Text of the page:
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Overview of Archaea, Protista, and Bacteria

Explore the fascinating world of unicellular organisms like protists, archaea, and bacteria as you investigate the evolutionary differences between eukaryotes and prokaryotes, and discover how these tiny life forms adapt to extreme environments. Get a closer look at the structure of bacteria and how they interact with diverse environments, including our own bodies.

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Video transcript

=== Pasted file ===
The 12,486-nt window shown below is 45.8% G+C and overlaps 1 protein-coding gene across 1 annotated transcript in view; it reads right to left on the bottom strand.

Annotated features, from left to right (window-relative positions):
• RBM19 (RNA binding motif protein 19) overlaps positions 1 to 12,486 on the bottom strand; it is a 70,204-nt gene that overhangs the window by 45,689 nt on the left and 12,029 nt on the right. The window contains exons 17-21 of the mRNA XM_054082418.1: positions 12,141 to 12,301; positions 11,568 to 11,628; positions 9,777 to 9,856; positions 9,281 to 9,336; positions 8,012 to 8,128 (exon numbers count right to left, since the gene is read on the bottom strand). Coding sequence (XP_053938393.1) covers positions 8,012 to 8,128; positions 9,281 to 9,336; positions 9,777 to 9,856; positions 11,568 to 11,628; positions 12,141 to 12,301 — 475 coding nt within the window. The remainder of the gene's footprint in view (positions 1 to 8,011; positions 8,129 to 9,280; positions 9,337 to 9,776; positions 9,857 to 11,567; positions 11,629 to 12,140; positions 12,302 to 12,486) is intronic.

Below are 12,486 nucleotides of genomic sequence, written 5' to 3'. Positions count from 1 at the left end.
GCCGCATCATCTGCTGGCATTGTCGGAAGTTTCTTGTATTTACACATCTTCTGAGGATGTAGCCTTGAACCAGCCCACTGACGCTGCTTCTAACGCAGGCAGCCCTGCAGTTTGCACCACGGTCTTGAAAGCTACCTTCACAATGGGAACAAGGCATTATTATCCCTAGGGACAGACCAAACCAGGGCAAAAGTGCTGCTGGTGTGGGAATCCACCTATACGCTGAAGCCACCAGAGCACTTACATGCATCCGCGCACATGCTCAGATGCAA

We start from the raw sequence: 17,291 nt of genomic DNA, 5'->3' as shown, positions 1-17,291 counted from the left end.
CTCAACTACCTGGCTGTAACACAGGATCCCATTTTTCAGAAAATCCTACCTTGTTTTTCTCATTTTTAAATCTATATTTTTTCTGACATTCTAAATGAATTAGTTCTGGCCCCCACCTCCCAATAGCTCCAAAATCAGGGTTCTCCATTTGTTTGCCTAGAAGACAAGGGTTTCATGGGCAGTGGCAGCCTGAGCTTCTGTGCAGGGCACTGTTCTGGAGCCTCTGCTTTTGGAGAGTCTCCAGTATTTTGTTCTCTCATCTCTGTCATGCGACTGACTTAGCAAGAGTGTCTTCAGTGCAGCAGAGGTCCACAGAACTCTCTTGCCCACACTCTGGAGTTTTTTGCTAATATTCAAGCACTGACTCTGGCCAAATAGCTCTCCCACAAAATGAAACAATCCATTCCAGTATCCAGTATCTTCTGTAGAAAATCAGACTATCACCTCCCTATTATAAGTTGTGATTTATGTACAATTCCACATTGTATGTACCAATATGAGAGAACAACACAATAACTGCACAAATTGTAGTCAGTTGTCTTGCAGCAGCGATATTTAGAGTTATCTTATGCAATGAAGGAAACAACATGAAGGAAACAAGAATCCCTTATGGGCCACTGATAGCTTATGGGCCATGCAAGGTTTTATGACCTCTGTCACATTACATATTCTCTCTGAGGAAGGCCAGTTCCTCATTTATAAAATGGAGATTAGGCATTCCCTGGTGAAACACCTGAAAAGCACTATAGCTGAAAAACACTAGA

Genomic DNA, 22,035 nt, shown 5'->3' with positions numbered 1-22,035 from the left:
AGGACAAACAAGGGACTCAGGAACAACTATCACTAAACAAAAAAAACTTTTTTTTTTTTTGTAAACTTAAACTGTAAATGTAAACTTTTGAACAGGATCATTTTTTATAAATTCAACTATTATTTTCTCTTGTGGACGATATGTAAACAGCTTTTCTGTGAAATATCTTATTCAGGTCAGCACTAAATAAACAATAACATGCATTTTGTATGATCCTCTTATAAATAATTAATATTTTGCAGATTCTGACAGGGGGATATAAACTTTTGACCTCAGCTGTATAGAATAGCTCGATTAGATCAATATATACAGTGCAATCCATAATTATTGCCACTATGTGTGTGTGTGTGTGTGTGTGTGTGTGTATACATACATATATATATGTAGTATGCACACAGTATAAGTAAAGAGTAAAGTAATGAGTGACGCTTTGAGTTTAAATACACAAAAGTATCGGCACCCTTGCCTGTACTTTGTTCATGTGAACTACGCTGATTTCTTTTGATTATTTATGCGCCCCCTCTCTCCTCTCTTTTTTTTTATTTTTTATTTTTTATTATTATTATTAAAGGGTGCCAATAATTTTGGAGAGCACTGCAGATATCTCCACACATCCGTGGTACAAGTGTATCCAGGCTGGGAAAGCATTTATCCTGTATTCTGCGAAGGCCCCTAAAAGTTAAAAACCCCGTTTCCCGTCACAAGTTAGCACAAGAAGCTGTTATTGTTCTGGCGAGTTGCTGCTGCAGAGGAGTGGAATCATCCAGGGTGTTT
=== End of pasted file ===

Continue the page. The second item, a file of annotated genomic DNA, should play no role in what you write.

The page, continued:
- In this video, we're going to talk about the mostly unicellular organisms: protists, archaea, and bacteria, which together make up most of the living things on Earth. So, remember that all living things come from a common ancestor. So, I drew it this way because one of the most important evolutionary differences is between the kingdoms of eukaryotes and prokaryotes. And you can notice that the protists are eukaryotes, while the archaea and bacteria are prokaryotes. And since "karyote" means nucleus, and "pro" means before, it means that prokaryotes came before the nucleus, so they don't have one. Whereas eukaryotes have a nucleus. So, we're going to talk about Archaea first because they're the oldest ones, and you can remember they're the oldest ones because its name sounds like archaic, which just means really old. They were pretty much the first organisms to appear on Earth, that means they're used to really extreme environments, because Earth, when it was first starting, barely had any oxygen in the atmosphere, and there were really weird temperatures, and weather conditions. And they were probably also exposed to a lot of UV light because the atmosphere was still forming. So, you can imagine that they're extremophiles, that means that they like extreme environments. And there are three types; there are thermophiles, organisms that like really extreme temperatures. So here I've drawn a sun to represent extreme temperatures. And there's also halophiles, which like extremely salty environments, kind of represented here by the puddle of NaCl, and methanogens, which make methane gas, which is also a swamp gas, or a particular type of human gas. And in order to live in these extreme environments, archaea actually have very different cell walls and cell membranes than either bacteria or protists. And for our purposes, it's not too important to know what about those membranes or walls are different, it's just enough to know that they are different. So that's Archaea, now let's talk about Protista. Protista are kind of the grab bag for unicellular organisms and some multicellular ones. It basically is any kind of eukaryote that's not a plant, a fungus, or an animal. In fact, really the only thing that they have in common, is that they pretty much all live in moist or aquatic enviornments. And because they're part of a grab bag, they have been more easily categorized into photosynthesizing protists, which are related to plants, and these we call Algae, and non-photosynthesizing protists, which are related to fungi and animals. And these are just simply called fugus-like, whereas the animal ones you might have heard of as Protozoa, and this includes amoebas, while the fungal group includes slime molds. So as you can imagine, these eukaryotic protists have evolved these unique ways of getting to nutrients, like photosynthesis, and they also have evolved unique movement structures, such as cilia, flagella, and of course the amoebas have evolved their amoeba-like movements. And now we're going to talk about Bacteria. Compared to Protista or Archaea, Bacteria can be found in diverse environments. And what do I mean by diverse environments? Well, all around us and even inside of us, so that is anywhere from the computer you're sitting at, to a nearby lake or ocean, and even inside of us, inside of our gut. And because of this, they both could help and hurt us. So, we need to get a really good understanding of bacteria. So let's focus on talking about bacteria. Here is a general bacterial structure, and we're gonna go over each of these parts, which are color-coded, step by step. First, let's go over the outside structures of the bacterium. First, there is a capsule, and in some bacteria, this is a slime layer instead, and the difference between the two of these is that slime layers, in parentheses, can be washed off, whereas capsules can't. So, underneath this capsule or slime layer is the cell wall, and we're not going to go into this right now, but this is different for gram-positive or gram-negative bacteria. Underneath that cell wall is the plasma membrane, and that's something you're familiar with because it's just a lipid bilayer. And now there are only two things left on the outside of the cell that we haven't talked about yet. One of them is the prokaryotic flagella. Many bacteria use flagella for movement, and the reason that I specified prokaryotic flagella is because they are different from eukaryotic flagella, and this is because it is made of the protein flagellin. So, just remember that protein's name. Bacteria need this flagella to get to nutrients via chemotaxis, and chemotaxis is basically you're just sensing chemicals, and moving towards or away from it. And you can remember that because "chemo" is for chemical and "taxi" is like taxiing or moving. And the last external structure, which are all of these little yellow projections, is the fimbriae, also called a pili. And they're in parentheses because not all cells have them. Now, let's talk about what's inside of a bacteria. So, of course it has a cytoplasm and some ribosomes, but you should notice that there is no nucleus. It has a nucleoid area for its chromosome, so notice that that's not a nucleus. The chromosome is not membrane-bound, and is just sitting inside of the cytoplasm. Also, keep in mind that, unlike eukaryotic organisms, bacterial chromosomes are made of circular, double-stranded DNA. And some bacteria also have plasmids, drawn here in a darker blue, which are basically extra pieces of DNA. We're not gonna go into too much detail now, but these plasmids give important genetic advantages to a bacteria. Now, you might notice that there is one thing left that we didn't label, and those are those purple circles. They're inclusion bodies, and all they do is store stuff for the bacteria, like nutrients. And this is actually super important because prokaryotes have no membrane-bound organelles. And because they have no membrane-bound organelles, like mitochondria to make ATP, they actually have to get their nutrients straight from the environment and store them in these inclusion bodies. So, that brings us back to the flagella. In order to get to those nutrients, they use chemotaxis to both get to nutrients or avoid toxins. And now, let's zoom out to get a picture of what we've talked about. We talked about the differences between Protista, Archaea, and Bacteria, and took a good look at general bacterial structure.